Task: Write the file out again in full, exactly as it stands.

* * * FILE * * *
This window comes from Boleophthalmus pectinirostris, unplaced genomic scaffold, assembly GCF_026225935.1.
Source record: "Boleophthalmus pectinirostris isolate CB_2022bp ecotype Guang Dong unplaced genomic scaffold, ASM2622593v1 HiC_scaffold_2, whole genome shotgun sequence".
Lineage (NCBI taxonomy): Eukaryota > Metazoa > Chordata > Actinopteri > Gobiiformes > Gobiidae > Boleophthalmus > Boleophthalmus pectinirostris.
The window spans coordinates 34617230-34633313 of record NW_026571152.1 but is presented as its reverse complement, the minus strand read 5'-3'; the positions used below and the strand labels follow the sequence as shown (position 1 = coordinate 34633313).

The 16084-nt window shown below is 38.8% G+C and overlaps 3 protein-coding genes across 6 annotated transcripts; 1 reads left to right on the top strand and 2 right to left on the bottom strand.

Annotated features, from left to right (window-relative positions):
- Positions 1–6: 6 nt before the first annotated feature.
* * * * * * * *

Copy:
This window comes from Boleophthalmus pectinirostris, unplaced genomic scaffold, assembly GCF_026225935.1.
Source record: "Boleophthalmus pectinirostris isolate CB_2022bp ecotype Guang Dong unplaced genomic scaffold, ASM2622593v1 HiC_scaffold_2, whole genome shotgun sequence".
Lineage (NCBI taxonomy): Eukaryota > Metazoa > Chordata > Actinopteri > Gobiiformes > Gobiidae > Boleophthalmus > Boleophthalmus pectinirostris.
The window spans coordinates 34617230-34633313 of record NW_026571152.1 but is presented as its reverse complement, the minus strand read 5'-3'; the positions used below and the strand labels follow the sequence as shown (position 1 = coordinate 34633313).

The 16084-nt window shown below is 38.8% G+C and overlaps 3 protein-coding genes across 6 annotated transcripts; 1 reads left to right on the top strand and 2 right to left on the bottom strand.

Annotated features, from left to right (window-relative positions):
- Positions 1–6: 6 nt before the first annotated feature.